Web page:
It’s been a real pleasure to interview literary fantasy novelist Sarah Micklem, and I’m sad it’s come to an end. Below is Part Three of her interview with WU. You can find Parts One and Two by hitting the link.
Q: What draws you to the fantasy genre? Do you find you can say things in fantasy literature that might not be accepted in other genres?
SM: I love reading fantasies; I suppose that’s the first and most basic reason I wanted to write them. I heard Diana Gabaldon say on a panel that she wrote historical fiction because it was easier to research a particular place than to make up a setting from scratch. I admit I had the opposite notion—easier to make it up than to try to get all the details right, and have scholars point out all your mistakes. Tolkien didn’t care that there were no potatoes in Europe in the Middle Ages, because he was writing about Middle Earth, a different place and time altogether. I get to make my own rules too, and I decided not to include potatoes.
Writing fantasy also allows me to pursue my interest in non-scientific views of the cosmos. Through scientific methods we have constructed huge edifices of knowledge, testable, provable, rendered useful through technology, and I believe that is a great collaborative human accomplishment. Most of us take it on faith without understanding the particulars. This works out fine because my TV turns on when I press the remote control. A central tenet of this faith is that everything can or eventually will be explained through scientific analysis. Call this the modern consensus.
I’m interested in what lies outside this consensus: other cultures with different ways of trying to make sense of things. Also I love anomalies and anecdotal evidence, the sort of thing scientists prefer to ignore or dismiss. I want to believe in marvels, even though I’m a big skeptic. I don’t think there’s an afterlife, but if a friend tells me she saw a ghost, who am I to disbelieve her? As the White Queen told Alice, believing the impossible just takes a little practice.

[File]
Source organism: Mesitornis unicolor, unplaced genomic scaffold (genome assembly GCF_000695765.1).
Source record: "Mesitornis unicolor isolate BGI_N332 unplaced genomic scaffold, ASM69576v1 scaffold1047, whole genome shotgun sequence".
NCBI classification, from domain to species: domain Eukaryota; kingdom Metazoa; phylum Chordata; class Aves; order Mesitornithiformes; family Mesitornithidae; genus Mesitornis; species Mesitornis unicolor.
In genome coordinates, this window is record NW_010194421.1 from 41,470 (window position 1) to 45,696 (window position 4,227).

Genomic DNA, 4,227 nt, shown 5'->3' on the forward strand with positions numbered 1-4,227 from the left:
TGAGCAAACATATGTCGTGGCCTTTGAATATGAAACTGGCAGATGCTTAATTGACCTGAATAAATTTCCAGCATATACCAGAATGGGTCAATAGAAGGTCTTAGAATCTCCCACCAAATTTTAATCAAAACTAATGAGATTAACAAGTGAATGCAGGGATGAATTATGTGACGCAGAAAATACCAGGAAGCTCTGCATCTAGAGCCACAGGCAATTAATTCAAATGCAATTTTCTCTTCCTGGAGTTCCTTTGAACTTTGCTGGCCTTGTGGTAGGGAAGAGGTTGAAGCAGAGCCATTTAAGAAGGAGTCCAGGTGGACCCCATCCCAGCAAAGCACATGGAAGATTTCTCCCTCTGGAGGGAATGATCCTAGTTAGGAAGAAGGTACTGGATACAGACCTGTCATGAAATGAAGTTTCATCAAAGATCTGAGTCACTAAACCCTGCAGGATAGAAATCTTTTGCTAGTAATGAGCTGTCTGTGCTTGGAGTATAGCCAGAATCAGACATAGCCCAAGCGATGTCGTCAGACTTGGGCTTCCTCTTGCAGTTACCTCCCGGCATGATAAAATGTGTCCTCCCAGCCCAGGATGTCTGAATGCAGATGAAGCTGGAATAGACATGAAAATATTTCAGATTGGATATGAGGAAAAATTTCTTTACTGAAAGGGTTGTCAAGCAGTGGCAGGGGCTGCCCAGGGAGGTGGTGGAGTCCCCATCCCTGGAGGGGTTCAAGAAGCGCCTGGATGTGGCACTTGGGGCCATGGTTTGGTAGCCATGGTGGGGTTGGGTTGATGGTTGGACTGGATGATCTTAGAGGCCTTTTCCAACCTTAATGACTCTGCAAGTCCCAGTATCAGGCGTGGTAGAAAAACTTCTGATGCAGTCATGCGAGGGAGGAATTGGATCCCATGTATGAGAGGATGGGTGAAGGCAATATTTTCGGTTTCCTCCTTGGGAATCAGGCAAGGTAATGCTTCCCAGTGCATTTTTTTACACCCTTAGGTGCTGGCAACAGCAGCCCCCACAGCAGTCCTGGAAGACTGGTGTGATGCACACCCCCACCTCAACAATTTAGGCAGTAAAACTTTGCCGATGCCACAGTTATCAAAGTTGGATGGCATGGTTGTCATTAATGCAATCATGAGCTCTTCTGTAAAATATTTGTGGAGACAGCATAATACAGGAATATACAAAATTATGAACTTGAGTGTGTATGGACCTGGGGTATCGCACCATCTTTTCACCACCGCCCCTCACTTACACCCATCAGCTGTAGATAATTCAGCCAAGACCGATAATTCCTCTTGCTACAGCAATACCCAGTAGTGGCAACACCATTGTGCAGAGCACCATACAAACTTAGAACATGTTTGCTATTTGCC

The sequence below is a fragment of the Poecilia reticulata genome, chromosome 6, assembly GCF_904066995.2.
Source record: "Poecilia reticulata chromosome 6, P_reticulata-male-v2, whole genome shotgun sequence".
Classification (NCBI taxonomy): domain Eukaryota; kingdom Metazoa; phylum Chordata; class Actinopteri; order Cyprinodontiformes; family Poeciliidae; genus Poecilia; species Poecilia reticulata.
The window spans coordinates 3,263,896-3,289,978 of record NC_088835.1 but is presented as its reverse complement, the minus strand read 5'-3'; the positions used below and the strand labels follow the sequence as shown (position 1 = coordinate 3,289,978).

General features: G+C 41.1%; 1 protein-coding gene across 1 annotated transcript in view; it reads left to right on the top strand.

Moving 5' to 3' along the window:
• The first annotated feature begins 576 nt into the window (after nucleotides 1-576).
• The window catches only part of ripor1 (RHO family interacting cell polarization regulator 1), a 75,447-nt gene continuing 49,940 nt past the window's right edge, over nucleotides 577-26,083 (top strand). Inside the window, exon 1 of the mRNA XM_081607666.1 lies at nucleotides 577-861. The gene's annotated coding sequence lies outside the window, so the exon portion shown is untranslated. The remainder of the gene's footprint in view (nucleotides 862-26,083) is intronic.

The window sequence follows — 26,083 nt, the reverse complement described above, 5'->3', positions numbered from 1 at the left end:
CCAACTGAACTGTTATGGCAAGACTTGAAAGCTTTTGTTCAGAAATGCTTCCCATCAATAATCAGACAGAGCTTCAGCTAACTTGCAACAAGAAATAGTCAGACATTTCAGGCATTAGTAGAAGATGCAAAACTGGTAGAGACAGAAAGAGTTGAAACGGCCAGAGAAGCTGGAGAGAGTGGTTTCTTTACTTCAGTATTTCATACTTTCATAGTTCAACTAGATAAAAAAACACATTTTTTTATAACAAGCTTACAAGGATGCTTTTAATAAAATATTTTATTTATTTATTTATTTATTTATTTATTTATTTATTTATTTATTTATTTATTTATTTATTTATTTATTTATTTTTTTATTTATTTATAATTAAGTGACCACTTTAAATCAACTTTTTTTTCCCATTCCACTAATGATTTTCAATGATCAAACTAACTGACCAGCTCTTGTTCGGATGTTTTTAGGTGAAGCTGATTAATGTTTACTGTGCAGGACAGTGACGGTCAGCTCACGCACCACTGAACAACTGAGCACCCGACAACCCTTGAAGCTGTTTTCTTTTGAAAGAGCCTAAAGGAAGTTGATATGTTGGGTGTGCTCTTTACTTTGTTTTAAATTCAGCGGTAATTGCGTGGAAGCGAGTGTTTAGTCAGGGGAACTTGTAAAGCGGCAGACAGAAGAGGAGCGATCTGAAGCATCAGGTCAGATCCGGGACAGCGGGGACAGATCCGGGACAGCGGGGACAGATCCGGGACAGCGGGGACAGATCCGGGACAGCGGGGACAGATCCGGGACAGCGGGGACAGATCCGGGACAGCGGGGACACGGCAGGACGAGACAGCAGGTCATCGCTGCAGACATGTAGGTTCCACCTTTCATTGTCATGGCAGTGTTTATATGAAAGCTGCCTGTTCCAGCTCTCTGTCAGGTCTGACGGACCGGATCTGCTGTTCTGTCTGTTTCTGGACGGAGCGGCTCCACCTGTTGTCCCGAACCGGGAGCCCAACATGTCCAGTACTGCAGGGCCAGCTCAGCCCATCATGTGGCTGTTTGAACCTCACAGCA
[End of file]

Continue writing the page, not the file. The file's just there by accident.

As a healer, Firethorn tries to figure out the cause of illnesses and cure them, partly by using her training, partly by improvisation. I find I have to push myself to be bolder if I want to be true to the weird experiences recounted by shamans and witches. You find these accounts in anthropological literature, even though anthropologists are by and large working within the modern consensus, and don’t believe what the shamans and witches tell them. For my purposes, I take these tales literally.
Q: What are some of your literary influences and why?
SM: I like to read novels, and for a long time that’s all I read voluntarily. Short stories were too short for me. All I wanted was to be kidnapped by the narrative dream, and for years I didn’t care what the prose was like, or notice it much. Andre Norton wasn’t a great stylist, but she put indelible images in my head. Becoming a writer has made it harder to be an escapist reader. Either I get hung up on an awkward sentence and start trying to rearrange it, or I’m stopping to admire the scenery. Which is another kind of pleasure, of course.